I heard somewhere that news is what somebody, somewhere wants to suppress, and I think that’s really true because often in unfair political systems, the press is what the public can access for some sort of transparency and truth.
I really think it’s important for journalists, especially now, to make it a priority to build trust between the readers, and the public, and the journalists. And to display in a manner of reality that isn’t skewed. I think it’s really sad that there is partisanship in journalism, and one goal we can work toward is to correct that and make news for everyone, not just one party or another.
5. Emanuel “Manoli” Figetakis
Hometown: Queens, N.Y.
Program: Stony Brook Robert W. Greene Summer Institute
Emanuel “Manoli” Figetakis. Courtesy of Emanuel Figetakis.
I had a passion for journalism and I loved more of the aspects of production and building the story and taking photos and actually developing the piece. I love seeing the final product and screaming at the end and seeing that it’s finally published after a month of working on it. Ever since I developed a learning disability, which involved more reading and writing, it takes me longer to produce something, but I’m working on it.
My generation will be looking more into political aspects and getting the right facts, and not trying to turn the information around and create fake news. … I think it will be cool to see the younger teenagers stepping into this field because hopefully a lot more students want to pursue this passion.
6. Jiyu Shin
Hometown: Seoul, South Korea
Program: The New England Center for Investigative Reporting
Credit: Jiyu Shin
I hoped to pursue journalism as a career and wanted to learn more about what real journalism looked like, so I applied to this program hoping to gain some experience in what journalists do.
I’ve loved being a part of this program. There are kids from all over the U.S. and a few international students as well, so it’s a really diverse group made up of so many different personalities. It’s also been amazing to learn from Pulitzer Prize-winning and experienced journalists because they’ve helped me grow so much as a writer.
I think the biggest thing I’ve learned is what being a journalist is like. It’s been amazing to gain real experience covering important events, like the rally against family separation in Boston and Senator Markey’s Climate Crisis Action Summit. While I’m a part of my school newspaper, I’d never gone out to cover things like this and conduct so many interviews, and I’ve really enjoyed being able to grow as a journalist with this type of hands-on experience.
It’s scary to hear about events like the attack at the Capital Gazette, and very discouraging to hear the media being disparaged. However, things like this only make journalism more necessary in the world.
I also think that public support for journalism is still very strong, which is very encouraging, especially as an aspiring journalist. I hope to use my role as a journalist for good and by letting people know what’s really going on in the world.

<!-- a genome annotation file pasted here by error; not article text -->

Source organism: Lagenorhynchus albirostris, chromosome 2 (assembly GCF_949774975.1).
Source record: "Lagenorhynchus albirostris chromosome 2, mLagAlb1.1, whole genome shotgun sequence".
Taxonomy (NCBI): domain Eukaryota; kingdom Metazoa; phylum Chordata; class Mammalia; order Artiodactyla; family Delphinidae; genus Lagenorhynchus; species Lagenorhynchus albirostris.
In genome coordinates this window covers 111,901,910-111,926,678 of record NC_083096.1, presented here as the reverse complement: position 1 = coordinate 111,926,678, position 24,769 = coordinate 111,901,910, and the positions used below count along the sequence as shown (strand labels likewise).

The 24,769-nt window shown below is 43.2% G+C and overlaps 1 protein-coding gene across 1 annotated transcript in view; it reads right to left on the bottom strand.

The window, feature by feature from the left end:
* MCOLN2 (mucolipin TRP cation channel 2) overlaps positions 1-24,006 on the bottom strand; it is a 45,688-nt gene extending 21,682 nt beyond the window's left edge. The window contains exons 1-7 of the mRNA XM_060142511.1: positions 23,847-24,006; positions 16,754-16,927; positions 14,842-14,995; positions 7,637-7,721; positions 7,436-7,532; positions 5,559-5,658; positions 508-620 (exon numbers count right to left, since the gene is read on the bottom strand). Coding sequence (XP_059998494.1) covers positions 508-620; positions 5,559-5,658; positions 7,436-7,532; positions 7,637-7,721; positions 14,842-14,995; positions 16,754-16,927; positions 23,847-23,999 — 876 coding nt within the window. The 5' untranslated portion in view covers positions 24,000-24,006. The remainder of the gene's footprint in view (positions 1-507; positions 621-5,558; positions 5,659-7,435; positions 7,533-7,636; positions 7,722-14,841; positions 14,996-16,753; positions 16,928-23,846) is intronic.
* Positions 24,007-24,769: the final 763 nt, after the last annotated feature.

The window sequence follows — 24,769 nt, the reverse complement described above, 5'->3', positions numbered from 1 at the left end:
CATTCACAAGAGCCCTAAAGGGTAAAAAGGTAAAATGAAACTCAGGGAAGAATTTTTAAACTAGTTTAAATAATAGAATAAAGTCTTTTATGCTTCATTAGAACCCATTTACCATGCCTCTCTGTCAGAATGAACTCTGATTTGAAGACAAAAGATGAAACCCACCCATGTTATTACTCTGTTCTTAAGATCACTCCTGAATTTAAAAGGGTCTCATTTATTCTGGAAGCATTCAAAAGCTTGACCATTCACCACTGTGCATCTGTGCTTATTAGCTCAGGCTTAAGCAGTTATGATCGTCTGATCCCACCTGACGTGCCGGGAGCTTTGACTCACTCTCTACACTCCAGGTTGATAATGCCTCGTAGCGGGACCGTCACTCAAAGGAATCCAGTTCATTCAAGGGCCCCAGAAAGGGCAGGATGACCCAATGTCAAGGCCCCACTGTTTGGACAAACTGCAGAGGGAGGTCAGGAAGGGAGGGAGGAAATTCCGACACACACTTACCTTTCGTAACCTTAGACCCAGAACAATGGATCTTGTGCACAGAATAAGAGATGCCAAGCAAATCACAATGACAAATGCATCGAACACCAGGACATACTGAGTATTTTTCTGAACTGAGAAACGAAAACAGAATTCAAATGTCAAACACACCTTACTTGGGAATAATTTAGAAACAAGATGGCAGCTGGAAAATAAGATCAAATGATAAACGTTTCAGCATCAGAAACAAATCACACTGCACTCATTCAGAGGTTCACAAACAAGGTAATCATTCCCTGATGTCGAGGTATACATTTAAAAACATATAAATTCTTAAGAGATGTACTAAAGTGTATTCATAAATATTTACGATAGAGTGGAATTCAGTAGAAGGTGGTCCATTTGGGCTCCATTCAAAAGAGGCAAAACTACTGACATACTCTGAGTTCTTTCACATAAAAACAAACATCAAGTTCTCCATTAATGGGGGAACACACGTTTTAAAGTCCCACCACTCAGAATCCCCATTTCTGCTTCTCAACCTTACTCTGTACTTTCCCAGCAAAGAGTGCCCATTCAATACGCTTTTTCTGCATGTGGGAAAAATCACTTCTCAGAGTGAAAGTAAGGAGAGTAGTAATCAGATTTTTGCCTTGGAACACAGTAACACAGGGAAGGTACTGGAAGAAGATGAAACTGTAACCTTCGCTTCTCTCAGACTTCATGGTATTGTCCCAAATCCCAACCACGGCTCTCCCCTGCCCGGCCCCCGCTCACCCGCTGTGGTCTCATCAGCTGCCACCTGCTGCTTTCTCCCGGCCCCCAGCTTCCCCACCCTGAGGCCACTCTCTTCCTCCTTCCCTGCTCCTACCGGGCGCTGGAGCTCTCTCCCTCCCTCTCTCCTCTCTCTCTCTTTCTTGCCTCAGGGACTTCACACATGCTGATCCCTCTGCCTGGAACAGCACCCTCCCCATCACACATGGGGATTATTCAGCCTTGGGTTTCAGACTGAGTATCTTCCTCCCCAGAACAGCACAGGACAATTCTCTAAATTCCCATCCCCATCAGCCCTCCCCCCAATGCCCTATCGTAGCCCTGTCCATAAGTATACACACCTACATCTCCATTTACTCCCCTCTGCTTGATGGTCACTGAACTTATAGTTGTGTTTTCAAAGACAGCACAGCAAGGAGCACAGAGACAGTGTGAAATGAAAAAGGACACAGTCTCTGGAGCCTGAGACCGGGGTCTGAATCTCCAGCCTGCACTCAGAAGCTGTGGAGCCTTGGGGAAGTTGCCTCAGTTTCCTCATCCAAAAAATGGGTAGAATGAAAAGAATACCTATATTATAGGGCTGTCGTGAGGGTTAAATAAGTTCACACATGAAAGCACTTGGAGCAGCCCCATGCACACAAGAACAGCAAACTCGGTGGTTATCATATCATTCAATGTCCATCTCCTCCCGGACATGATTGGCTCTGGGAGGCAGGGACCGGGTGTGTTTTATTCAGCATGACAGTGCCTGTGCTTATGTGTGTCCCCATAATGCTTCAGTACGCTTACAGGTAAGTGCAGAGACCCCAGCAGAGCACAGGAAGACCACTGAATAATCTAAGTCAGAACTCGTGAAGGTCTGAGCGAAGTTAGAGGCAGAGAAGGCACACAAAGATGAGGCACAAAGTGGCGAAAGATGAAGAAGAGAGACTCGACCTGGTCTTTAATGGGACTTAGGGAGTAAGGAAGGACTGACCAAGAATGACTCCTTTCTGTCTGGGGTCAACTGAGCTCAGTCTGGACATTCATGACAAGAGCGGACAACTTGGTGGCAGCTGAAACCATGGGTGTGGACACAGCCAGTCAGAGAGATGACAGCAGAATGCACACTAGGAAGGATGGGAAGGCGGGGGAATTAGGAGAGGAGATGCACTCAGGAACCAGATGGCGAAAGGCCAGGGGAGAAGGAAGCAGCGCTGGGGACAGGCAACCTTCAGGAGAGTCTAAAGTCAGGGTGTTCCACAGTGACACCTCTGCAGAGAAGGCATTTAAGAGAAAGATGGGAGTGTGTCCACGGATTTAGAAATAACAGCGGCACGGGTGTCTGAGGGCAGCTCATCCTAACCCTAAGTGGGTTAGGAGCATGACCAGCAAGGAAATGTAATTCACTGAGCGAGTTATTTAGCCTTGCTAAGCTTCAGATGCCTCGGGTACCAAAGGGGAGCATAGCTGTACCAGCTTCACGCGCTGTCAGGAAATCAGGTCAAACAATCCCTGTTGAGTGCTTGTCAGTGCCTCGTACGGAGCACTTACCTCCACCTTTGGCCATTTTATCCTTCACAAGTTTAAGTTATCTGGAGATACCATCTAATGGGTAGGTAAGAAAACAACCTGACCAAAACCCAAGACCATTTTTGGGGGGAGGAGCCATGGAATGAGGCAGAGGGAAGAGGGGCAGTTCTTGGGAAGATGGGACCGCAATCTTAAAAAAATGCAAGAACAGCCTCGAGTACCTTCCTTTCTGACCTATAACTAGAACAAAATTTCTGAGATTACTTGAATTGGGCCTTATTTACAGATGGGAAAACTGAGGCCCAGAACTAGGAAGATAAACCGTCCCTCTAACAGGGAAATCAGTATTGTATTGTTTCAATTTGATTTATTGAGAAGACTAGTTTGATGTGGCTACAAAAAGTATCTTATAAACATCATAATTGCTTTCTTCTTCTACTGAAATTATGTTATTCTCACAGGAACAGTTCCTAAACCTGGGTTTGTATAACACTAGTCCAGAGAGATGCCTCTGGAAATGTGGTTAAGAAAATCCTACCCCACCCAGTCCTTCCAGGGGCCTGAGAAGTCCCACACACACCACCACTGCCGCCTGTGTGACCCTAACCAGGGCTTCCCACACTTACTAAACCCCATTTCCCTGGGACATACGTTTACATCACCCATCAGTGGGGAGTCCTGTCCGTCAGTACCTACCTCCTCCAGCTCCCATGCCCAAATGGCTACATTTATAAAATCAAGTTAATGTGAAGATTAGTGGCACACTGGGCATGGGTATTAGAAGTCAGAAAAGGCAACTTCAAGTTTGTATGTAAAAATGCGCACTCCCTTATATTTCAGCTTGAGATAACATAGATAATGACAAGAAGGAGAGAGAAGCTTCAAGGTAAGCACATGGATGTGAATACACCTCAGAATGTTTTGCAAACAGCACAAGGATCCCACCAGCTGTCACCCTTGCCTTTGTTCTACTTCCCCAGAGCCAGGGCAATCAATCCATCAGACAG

7. Mia Abbe
Hometown: Fort Worth, Texas
Program: Schieffer Summer Journalism Camp
Credit: TCU High School Journalism Workshop
I wanted to explore journalism to see if I would be interested in it as a career path. I made a lot of friends, and got to see what being a journalism student is like. I also learned a lot about broadcasting, and we had several guest speakers, such as Charean Williams, the first woman to be inducted into the NFL Hall of Fame.
Journalists don’t wait for the story to come to them, they have to go to the story. They also have to aggressively pursue a source to get the answers they need, even though they may not be comfortable with it.
I feel that it is even more important now to have journalists that are willing to ignore what people are saying and just do their jobs. It is very important for the people to get the stories and facts so they know what’s going on in the world, especially now, when there’s so much, well, for lack of a better word, ‘fake news’ swirling around.
8. Melanie Lust
Hometown: Westport, Conn.
Program: Northwestern Medill Cherubs Program
Credit: Melanie Lust
I did consider a summer job, but this program so far has been really rewarding, and it’s only been a few days, so I definitely made the right choice.
I’m insanely busy, probably busier than a normal school schedule. So far the biggest thing I’ve learned is what a high-pressure environment a real newsroom is like. I’ve never had any deadline less than 24 hours in my life, and the other day I wrote 11 articles, some that had 20-minute deadlines. It was insane, but I learned to think clearly, organize, and get an article down to the basics. It was a really good simulation of what real deadlines are like in journalism outside high school.
I don’t think it’s really disputed that journalism is becoming more important than ever in our divided political climate, but it’s important to remember that the media is not without its flaws. Journalists are entitled to First Amendment rights because we hold people accountable in a factual and objective manner, and if we don’t continue to value ethics and objectivity, we lose the credibility that allows us to have those protections.
Trump hasn’t put any restrictions on the media yet, so I’m not too worried in that regard, but his rhetoric has been morally reprehensible. That being said, I think journalism should persist in its original mission to serve the public and allow them to form their own opinions. That goes for both conservative and liberal media outlets.
9. Mandala Gupta VerWiebe
Hometown: Louisville, Ky.
Program: Western Kentucky University Photojournalism Workshop
Mandala Gupta VerWiebe. Photo courtesy of Mandala Gupta VerWiebe
This program better prepared me for what I need in school than any summer job. I loved learning all of the new techniques and basic information about how to use my camera. It was an amazing opportunity to be able to travel around and act as though I was being a photojournalist in action.
As an up and coming journalist, I must admit that I’m scared. When credibility is one of the most important aspects of journalism, the fact that it is being threatened is frightening. We have a job to represent truth and to continue being a watchdog towards groups of power. When those groups tell the public that we are not to be trusted, I feel as though we are losing this other ‘branch of government.’ Freedom of the press is so important, and I’m tired of that being jeopardized.